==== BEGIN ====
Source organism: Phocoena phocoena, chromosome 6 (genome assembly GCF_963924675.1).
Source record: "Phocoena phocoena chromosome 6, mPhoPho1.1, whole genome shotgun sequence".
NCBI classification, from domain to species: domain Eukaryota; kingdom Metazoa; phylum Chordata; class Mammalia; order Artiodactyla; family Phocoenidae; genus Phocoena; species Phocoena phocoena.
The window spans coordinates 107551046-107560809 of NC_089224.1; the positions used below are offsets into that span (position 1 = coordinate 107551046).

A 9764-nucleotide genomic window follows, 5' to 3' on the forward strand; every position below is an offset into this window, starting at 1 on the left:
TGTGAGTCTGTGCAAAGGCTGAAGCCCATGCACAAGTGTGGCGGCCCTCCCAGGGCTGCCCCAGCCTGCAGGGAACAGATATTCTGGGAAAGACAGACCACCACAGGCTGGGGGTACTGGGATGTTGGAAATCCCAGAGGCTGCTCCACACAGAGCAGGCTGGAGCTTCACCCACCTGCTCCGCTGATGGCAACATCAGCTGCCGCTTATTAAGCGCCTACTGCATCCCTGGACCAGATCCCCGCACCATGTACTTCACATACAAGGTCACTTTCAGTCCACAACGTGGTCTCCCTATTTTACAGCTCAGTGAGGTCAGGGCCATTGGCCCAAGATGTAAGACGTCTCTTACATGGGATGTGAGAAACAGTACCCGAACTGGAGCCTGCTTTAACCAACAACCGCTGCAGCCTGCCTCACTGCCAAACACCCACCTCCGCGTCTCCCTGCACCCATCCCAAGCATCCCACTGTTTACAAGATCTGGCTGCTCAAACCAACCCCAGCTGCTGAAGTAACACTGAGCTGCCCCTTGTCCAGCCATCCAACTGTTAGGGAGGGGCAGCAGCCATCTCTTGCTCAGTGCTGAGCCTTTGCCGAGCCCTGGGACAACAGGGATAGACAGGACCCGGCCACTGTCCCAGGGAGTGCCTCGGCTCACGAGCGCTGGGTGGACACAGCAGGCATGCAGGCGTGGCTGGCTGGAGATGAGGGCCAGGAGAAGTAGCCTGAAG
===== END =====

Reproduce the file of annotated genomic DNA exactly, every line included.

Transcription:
Source organism: Phocoena phocoena, chromosome 6 (genome assembly GCF_963924675.1).
Source record: "Phocoena phocoena chromosome 6, mPhoPho1.1, whole genome shotgun sequence".
NCBI classification, from domain to species: domain Eukaryota; kingdom Metazoa; phylum Chordata; class Mammalia; order Artiodactyla; family Phocoenidae; genus Phocoena; species Phocoena phocoena.
The window spans coordinates 107551046-107560809 of NC_089224.1; the positions used below are offsets into that span (position 1 = coordinate 107551046).

A 9764-nucleotide genomic window follows, 5' to 3' on the forward strand; every position below is an offset into this window, starting at 1 on the left:
TGTGAGTCTGTGCAAAGGCTGAAGCCCATGCACAAGTGTGGCGGCCCTCCCAGGGCTGCCCCAGCCTGCAGGGAACAGATATTCTGGGAAAGACAGACCACCACAGGCTGGGGGTACTGGGATGTTGGAAATCCCAGAGGCTGCTCCACACAGAGCAGGCTGGAGCTTCACCCACCTGCTCCGCTGATGGCAACATCAGCTGCCGCTTATTAAGCGCCTACTGCATCCCTGGACCAGATCCCCGCACCATGTACTTCACATACAAGGTCACTTTCAGTCCACAACGTGGTCTCCCTATTTTACAGCTCAGTGAGGTCAGGGCCATTGGCCCAAGATGTAAGACGTCTCTTACATGGGATGTGAGAAACAGTACCCGAACTGGAGCCTGCTTTAACCAACAACCGCTGCAGCCTGCCTCACTGCCAAACACCCACCTCCGCGTCTCCCTGCACCCATCCCAAGCATCCCACTGTTTACAAGATCTGGCTGCTCAAACCAACCCCAGCTGCTGAAGTAACACTGAGCTGCCCCTTGTCCAGCCATCCAACTGTTAGGGAGGGGCAGCAGCCATCTCTTGCTCAGTGCTGAGCCTTTGCCGAGCCCTGGGACAACAGGGATAGACAGGACCCGGCCACTGTCCCAGGGAGTGCCTCGGCTCACGAGCGCTGGGTGGACACAGCAGGCATGCAGGCGTGGCTGGCTGGAGATGAGGGCCAGGAGAAGTAGCCTGAAG